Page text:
Although generally geared toward interior design, the principles of maximalism apply to your garden too.

How to incorporate maximalism to your garden

Unite the space with a common thread

The easiest one to focus on is colour. Use one colour as the main thread throughout. Take white for example. Gather plants with white flowers, variegated white to cream leaves, white spotted leaves, silver to white foliage and blend them with other bold colours. As long as the white is constant throughout the tapestry, it will act as a bridge between all the plants in the space.

Play with unique shapes

Geometric shapes are still in vogue and were used extensively in garden design in the Victorian era when gardens were abundant and packed to the brim. Formal clipped hedging was used to create the outline of the shapes and the inside filled with plants, many of which a contrasting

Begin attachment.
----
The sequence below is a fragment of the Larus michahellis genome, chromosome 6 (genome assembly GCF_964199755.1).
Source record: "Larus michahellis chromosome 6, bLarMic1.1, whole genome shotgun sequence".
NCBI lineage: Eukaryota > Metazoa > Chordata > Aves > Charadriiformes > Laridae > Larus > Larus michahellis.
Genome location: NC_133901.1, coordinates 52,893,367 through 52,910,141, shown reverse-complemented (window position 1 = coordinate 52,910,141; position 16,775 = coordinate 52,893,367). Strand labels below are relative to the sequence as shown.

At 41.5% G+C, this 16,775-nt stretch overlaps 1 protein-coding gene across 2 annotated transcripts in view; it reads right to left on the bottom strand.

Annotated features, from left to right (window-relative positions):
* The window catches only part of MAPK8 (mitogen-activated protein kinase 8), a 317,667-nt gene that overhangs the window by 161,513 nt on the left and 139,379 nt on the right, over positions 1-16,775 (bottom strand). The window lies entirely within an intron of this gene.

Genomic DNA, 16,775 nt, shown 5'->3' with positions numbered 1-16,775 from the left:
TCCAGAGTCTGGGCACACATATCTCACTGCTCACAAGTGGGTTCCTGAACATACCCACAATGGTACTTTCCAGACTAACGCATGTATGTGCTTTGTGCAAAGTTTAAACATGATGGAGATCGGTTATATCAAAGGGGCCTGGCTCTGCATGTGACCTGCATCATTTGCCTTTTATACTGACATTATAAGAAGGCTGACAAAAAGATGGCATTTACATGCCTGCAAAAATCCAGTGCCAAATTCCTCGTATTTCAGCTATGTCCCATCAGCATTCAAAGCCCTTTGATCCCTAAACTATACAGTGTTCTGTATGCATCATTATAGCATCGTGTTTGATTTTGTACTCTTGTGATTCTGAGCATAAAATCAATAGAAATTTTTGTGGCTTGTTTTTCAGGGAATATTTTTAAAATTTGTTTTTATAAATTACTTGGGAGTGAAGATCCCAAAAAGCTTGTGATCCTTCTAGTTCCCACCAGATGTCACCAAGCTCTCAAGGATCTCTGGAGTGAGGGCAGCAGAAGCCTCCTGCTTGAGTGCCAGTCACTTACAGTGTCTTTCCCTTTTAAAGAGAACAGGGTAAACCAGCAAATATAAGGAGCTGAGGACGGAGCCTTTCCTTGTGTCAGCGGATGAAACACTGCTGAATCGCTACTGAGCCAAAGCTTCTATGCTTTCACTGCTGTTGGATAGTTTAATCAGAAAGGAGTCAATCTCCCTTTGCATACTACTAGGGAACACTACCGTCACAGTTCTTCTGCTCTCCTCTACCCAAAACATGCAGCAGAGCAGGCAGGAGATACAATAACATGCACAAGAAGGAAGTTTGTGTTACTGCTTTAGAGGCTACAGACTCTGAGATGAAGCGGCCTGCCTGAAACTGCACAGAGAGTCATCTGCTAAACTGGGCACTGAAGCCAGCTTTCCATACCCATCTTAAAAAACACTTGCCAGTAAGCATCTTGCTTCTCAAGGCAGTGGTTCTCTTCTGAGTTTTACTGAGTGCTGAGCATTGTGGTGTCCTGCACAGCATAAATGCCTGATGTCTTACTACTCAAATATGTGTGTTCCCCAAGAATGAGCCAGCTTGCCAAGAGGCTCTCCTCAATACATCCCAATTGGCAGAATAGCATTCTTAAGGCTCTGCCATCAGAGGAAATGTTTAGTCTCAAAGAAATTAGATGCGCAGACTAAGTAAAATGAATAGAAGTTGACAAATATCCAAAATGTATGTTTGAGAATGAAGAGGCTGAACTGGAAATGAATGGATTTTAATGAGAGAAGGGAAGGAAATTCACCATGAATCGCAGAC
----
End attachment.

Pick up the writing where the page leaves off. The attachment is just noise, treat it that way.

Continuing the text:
bold colour.

Don’t make it noisy, but rather a calm flowing space.

Think of arranging flowers: there comes a time when its time to stop adding flowers to an arrangement. The idea is always to present each flower, bud, leaf or seed pod so that they can be seen and enjoyed and still have space around each of them. By adding too many into the bowl, the design becomes crowded and looks cluttered.

Remember the basic garden design principles: form, texture, proportion and scale.

What goes for the overall look of a garden design can also be used very effectively in one garden bed. Layer plants so that you get different heights in the design. Combine a big leafed hosta with a delicate fern, or a succulent Sansevieria with a round-leafed cascading Dichondra for example.


Fundamentals of maximalism